Berto Jongman: Food Security — Rotten Intelligence, Worse Ethics

01 Agriculture, 05 Energy, 11 Society, 12 Water, Collective Intelligence, Earth Intelligence
Berto Jongman
Berto Jongman

Uncertainty on figures hampering food security efforts

Mark Kinver

BBC News, 4 October 2013

More than 600 scientists gathered in the Netherlands for a global food security conference, described as the first of its kind.

Organisers said science could help end uncertainty surrounding efforts to meet the food needs of future generations.

They added that, until now, there were many policy debates on food security but there was no scientific forum for researchers to share knowledge.

The next food security conference will be held in the US in 2015.

“A really key message from the conference for us is that we have got lots of estimates about needs of population growth etc, but at the moment we are so uncertain of the exact numbers – the uncertainty is really very high,” said conference co-chairman Ken Giller, professor of plant production systems at Wageningen University.

“We talk about the current population being seven billion, moving to 9.2 billion in 2050 and the estimate is that we need to increase production 70% or more.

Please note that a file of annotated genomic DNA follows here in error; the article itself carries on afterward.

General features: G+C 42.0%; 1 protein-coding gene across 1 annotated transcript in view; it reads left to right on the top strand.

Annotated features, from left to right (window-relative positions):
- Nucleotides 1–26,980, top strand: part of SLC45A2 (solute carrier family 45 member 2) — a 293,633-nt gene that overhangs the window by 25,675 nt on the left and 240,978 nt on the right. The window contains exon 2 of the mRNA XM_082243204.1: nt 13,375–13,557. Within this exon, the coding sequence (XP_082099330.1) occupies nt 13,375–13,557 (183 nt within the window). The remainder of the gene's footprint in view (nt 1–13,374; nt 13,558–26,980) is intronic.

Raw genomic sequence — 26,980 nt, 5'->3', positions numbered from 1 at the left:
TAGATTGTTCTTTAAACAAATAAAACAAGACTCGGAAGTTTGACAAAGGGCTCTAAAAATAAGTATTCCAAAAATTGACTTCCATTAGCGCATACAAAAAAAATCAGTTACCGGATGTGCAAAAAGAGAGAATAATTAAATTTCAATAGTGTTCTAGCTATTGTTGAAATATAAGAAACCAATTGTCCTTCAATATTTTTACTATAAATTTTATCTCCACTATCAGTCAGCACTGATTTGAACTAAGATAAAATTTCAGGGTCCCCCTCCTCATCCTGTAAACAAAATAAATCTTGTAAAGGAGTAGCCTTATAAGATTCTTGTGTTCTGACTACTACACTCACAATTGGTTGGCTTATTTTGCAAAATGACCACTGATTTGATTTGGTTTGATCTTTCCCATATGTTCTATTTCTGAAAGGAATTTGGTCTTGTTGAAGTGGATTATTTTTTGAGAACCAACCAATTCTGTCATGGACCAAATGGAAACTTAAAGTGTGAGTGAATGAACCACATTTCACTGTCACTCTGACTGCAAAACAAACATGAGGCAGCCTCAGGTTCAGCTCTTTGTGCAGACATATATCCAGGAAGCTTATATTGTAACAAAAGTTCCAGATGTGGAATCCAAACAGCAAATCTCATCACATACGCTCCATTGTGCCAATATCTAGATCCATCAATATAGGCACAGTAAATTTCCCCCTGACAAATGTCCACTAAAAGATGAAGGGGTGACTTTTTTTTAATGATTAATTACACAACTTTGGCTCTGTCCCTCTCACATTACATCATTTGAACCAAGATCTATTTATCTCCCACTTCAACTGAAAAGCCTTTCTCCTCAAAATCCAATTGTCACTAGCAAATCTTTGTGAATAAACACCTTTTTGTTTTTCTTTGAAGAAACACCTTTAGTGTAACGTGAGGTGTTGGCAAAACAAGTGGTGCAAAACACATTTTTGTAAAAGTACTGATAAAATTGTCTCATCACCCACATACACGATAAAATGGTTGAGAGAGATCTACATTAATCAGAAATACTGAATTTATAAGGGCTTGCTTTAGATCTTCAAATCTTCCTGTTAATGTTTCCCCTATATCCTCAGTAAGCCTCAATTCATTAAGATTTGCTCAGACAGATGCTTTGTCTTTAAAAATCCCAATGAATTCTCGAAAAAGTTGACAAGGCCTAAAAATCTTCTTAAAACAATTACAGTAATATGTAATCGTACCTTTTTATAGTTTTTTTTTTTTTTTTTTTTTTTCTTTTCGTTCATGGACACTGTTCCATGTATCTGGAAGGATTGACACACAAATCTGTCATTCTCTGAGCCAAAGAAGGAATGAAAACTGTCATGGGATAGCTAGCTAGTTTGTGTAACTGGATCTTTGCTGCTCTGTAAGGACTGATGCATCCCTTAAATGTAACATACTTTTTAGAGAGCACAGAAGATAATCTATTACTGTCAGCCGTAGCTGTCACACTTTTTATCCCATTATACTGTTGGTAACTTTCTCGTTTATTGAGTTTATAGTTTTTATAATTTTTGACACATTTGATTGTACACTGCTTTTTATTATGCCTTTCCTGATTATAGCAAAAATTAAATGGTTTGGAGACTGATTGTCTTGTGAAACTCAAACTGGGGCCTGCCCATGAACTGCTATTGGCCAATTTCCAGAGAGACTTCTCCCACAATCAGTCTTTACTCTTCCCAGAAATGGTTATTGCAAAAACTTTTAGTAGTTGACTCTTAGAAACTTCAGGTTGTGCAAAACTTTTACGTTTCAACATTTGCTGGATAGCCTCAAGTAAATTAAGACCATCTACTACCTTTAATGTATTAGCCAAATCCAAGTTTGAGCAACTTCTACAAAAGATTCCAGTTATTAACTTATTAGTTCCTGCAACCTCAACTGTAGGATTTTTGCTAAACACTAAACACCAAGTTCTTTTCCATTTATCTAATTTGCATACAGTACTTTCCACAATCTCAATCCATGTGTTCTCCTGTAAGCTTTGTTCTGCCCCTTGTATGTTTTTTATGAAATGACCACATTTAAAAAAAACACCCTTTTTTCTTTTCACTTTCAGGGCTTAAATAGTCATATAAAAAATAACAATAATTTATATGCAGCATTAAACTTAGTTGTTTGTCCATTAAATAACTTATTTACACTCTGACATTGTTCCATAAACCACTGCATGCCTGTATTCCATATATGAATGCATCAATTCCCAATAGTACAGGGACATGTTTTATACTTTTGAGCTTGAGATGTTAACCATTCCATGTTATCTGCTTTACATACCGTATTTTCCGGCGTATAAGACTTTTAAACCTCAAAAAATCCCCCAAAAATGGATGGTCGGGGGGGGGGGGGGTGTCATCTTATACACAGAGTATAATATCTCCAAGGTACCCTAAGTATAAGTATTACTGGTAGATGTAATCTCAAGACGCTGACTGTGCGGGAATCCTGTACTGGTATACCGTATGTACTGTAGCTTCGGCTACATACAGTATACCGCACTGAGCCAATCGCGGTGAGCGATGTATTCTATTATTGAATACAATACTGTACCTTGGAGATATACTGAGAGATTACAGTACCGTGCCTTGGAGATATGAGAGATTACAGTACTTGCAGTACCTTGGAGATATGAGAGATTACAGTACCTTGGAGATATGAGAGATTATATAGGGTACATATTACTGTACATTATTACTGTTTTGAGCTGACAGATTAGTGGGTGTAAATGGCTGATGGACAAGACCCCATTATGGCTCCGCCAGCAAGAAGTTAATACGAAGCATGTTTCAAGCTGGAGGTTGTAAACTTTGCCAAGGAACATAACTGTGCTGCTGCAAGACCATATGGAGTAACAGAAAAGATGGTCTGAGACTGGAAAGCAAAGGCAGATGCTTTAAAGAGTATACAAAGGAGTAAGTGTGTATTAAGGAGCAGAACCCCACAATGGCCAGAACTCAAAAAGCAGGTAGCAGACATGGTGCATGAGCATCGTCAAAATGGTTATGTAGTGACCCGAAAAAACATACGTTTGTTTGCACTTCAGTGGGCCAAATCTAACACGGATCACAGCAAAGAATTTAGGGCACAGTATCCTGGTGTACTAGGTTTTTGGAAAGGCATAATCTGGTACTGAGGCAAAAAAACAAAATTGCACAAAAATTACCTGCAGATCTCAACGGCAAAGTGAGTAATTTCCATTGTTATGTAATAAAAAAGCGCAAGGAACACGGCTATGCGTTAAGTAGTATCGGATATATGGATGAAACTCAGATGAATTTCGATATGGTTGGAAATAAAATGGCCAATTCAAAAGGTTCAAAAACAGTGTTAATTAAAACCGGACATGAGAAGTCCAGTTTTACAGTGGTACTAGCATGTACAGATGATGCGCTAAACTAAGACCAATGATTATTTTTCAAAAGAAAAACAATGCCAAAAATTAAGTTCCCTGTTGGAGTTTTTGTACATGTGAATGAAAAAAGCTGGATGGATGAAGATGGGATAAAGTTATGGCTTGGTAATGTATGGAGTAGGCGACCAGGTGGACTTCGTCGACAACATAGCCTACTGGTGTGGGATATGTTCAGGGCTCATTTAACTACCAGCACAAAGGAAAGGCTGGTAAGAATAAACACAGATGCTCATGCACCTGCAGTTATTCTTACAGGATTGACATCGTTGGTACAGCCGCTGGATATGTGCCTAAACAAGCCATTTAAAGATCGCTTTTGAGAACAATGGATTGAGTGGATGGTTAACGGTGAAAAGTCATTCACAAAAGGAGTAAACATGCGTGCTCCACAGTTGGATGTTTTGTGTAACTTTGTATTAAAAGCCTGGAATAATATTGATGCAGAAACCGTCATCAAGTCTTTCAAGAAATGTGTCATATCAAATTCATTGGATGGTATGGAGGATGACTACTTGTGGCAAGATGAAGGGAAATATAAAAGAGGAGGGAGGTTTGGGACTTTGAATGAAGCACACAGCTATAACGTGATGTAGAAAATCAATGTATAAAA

“But there are many different ways of addressing that. If we don’t know what the problem is then we can’t get started in addressing them.”

Appetite for change

Prof Giller said there was “unprecedented interest” among the scientific community when details of the conference was first announced.

“We did anticipate about 250-300 people , but we actually ended up with more than 900 abstracts being submitted,” he told BBC News.

“The conference was basically sold out – we had 600 people and that was all we could accommodate.”

He explained that the conference was designed to create a forum where representatives from the different branches of science could come together and discuss and debate the issues of global food security.

Read full article.

Phi Beta Iota: These folks mean well, but they lack a holistic analytic model that includes true cost economics and some harsh truth-telling with respect to goverments legalizing financial and food terrorism, using sovereign funds to buy land from corrupt governments that are all too willing to sell their national birthrights, and finally, in complete avoidance of the alternatives, including the mix of solar power, sea water desalination, and hydroponics that is being pioneered in Australia.  The bottom line is that there is plenty of energy, plenty of land, and plenty of food.  What we lack is intelligence with integrity across governments, allegedly operating in the public interest.

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